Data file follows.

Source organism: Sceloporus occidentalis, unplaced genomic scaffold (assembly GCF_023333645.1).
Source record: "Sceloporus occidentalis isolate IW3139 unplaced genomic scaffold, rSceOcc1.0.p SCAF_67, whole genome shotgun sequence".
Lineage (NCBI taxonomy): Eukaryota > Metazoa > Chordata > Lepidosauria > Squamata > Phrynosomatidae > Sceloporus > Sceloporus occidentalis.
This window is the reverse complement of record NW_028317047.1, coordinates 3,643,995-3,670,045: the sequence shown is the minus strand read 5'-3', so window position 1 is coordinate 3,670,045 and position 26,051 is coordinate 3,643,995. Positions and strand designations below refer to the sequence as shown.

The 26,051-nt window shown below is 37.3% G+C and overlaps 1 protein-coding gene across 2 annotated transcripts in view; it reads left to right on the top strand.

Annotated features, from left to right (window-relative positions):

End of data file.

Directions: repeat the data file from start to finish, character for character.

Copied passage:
Source organism: Sceloporus occidentalis, unplaced genomic scaffold (assembly GCF_023333645.1).
Source record: "Sceloporus occidentalis isolate IW3139 unplaced genomic scaffold, rSceOcc1.0.p SCAF_67, whole genome shotgun sequence".
Lineage (NCBI taxonomy): Eukaryota > Metazoa > Chordata > Lepidosauria > Squamata > Phrynosomatidae > Sceloporus > Sceloporus occidentalis.
This window is the reverse complement of record NW_028317047.1, coordinates 3,643,995-3,670,045: the sequence shown is the minus strand read 5'-3', so window position 1 is coordinate 3,670,045 and position 26,051 is coordinate 3,643,995. Positions and strand designations below refer to the sequence as shown.

The 26,051-nt window shown below is 37.3% G+C and overlaps 1 protein-coding gene across 2 annotated transcripts in view; it reads left to right on the top strand.

Annotated features, from left to right (window-relative positions):